Act discharging the transportation of eggs

Our sovereign lord and estates of parliament find that it is necessary and expedient for the good of the public that the transporting of eggs out of this kingdom be restrained, in respect it brings not any considerable monies into the country in no way comparable to the loss, considering that the diet of poor labouring people and servants, who eat only bread and drink water, if eggs were restrained, might be bettered by getting eggs to his meat at an easy rate, or of his own, the breed of chickens, hens and capons would be in far greater abundance, so that they might sell at two pence, a groat and sixpence where they are now two groats, twelve pennies and eighteen pence, and where the eggs sell now at forty pennies sometimes, a groat might be sold for twelve pennies or eighteen pence, and where they give 5s 6d where the salt is made, they might sell their dearest for a tuppence, therefore to grant a restraint under the pain of confiscation of the eggs and £100 on every occasion to be incurred by the party transporter to be proved by witness or oath of party.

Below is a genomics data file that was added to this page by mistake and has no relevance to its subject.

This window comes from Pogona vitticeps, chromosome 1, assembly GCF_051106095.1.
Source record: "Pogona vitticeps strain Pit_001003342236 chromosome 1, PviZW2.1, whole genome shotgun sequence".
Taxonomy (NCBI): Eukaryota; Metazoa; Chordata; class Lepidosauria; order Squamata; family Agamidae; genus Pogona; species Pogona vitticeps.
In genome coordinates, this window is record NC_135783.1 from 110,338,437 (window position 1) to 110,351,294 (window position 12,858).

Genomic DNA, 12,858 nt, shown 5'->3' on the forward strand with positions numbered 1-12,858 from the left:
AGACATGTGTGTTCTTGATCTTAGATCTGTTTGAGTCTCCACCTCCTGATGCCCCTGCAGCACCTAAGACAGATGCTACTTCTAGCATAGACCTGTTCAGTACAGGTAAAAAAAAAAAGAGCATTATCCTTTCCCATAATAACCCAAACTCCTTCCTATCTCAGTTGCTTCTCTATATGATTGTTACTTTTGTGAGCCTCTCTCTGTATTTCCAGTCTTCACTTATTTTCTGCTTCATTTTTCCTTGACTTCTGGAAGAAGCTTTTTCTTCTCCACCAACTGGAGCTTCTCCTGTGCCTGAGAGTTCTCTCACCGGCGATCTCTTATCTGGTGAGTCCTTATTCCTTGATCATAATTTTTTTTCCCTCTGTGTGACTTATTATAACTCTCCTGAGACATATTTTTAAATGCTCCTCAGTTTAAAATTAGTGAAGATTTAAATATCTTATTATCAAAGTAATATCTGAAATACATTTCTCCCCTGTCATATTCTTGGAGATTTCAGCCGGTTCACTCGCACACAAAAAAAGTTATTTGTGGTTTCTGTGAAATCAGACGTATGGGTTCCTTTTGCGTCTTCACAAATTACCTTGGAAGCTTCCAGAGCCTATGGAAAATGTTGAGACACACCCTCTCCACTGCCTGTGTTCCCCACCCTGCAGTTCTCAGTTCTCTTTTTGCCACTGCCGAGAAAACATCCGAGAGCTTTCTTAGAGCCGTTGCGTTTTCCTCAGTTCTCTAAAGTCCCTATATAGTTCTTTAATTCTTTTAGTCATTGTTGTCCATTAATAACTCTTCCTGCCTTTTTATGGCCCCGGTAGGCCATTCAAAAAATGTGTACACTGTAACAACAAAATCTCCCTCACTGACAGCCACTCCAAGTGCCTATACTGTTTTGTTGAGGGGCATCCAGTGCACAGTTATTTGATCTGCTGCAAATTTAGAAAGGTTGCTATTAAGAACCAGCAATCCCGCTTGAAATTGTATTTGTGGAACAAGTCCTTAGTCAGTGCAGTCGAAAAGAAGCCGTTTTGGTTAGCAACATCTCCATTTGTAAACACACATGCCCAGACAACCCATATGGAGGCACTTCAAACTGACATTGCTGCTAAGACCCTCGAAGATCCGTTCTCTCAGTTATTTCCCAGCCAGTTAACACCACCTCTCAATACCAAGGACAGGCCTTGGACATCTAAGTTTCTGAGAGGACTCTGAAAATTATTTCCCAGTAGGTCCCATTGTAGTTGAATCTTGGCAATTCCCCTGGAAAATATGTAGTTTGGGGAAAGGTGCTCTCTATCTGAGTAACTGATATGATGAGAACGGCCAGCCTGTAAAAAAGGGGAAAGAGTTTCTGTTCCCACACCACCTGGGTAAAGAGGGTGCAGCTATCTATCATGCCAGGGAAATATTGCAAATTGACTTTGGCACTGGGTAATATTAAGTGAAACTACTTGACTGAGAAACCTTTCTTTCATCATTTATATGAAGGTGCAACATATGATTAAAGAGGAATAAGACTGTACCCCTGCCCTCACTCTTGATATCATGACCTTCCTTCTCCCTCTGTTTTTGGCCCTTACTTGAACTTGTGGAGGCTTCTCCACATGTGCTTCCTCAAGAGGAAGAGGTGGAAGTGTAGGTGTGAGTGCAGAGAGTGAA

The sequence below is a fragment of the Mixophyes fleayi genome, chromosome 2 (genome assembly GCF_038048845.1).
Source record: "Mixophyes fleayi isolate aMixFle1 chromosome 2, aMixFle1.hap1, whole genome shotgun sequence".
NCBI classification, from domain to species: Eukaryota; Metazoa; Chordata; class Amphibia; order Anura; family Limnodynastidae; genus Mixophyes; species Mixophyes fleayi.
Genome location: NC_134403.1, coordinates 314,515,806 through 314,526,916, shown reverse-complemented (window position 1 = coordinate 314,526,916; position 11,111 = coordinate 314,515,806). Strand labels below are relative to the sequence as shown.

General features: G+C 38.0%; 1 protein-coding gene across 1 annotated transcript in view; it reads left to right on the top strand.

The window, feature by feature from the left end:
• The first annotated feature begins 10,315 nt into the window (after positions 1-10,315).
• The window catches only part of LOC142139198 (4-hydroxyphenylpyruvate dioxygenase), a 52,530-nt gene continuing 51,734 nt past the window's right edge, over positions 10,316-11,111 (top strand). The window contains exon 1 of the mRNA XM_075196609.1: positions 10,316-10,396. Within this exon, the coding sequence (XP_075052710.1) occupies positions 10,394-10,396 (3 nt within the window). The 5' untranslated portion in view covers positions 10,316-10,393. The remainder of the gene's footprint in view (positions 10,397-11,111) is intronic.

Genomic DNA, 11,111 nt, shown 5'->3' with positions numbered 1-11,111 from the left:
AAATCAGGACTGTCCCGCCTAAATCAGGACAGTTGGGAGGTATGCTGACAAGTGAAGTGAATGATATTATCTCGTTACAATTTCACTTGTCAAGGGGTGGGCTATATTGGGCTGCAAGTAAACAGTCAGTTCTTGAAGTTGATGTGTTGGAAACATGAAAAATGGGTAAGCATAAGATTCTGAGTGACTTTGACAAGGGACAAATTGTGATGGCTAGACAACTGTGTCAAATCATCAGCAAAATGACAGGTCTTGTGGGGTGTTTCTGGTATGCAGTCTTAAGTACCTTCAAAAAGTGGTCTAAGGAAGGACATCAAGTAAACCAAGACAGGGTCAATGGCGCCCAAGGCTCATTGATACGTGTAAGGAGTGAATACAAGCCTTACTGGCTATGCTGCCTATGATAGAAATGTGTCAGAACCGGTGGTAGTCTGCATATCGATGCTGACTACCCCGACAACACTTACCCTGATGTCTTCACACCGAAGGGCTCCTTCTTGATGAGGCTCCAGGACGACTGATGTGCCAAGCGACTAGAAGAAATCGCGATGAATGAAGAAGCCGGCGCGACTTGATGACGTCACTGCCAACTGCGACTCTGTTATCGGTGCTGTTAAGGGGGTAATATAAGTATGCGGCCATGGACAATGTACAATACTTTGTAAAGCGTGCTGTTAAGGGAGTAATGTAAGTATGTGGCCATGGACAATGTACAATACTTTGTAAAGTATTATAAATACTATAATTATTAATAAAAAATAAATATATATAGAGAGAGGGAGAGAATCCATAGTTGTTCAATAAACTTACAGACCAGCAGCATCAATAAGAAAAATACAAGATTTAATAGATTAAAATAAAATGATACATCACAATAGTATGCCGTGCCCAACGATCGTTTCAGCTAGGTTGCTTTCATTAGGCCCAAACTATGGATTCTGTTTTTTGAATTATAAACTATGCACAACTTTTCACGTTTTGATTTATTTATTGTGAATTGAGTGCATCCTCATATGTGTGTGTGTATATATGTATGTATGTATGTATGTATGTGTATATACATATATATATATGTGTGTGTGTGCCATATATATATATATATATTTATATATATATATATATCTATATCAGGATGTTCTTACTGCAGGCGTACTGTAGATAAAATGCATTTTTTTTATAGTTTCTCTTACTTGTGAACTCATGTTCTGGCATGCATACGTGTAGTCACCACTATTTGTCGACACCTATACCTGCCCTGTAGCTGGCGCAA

1. NAS, PA2/22, f.198r.